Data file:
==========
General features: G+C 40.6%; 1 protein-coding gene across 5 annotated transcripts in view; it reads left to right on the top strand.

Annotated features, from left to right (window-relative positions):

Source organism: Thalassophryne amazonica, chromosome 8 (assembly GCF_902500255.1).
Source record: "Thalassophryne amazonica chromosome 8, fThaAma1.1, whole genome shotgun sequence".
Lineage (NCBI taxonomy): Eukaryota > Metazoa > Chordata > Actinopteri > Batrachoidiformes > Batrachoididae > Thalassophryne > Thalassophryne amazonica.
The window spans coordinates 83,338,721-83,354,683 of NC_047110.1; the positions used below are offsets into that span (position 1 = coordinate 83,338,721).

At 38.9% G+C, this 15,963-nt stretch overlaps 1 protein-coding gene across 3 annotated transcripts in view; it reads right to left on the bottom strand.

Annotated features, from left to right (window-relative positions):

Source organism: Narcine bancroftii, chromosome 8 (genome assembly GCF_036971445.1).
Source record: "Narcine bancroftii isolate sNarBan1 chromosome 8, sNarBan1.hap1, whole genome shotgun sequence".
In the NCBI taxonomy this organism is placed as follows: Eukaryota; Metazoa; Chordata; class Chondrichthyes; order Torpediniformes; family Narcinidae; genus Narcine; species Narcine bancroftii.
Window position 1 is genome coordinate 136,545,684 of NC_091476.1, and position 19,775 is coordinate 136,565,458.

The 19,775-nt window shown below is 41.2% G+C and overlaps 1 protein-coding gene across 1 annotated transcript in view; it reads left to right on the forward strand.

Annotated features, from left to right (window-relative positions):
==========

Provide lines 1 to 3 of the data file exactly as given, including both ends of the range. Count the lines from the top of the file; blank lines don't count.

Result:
General features: G+C 40.6%; 1 protein-coding gene across 5 annotated transcripts in view; it reads left to right on the top strand.

Annotated features, from left to right (window-relative positions):

Source organism: Thalassophryne amazonica, chromosome 8 (assembly GCF_902500255.1).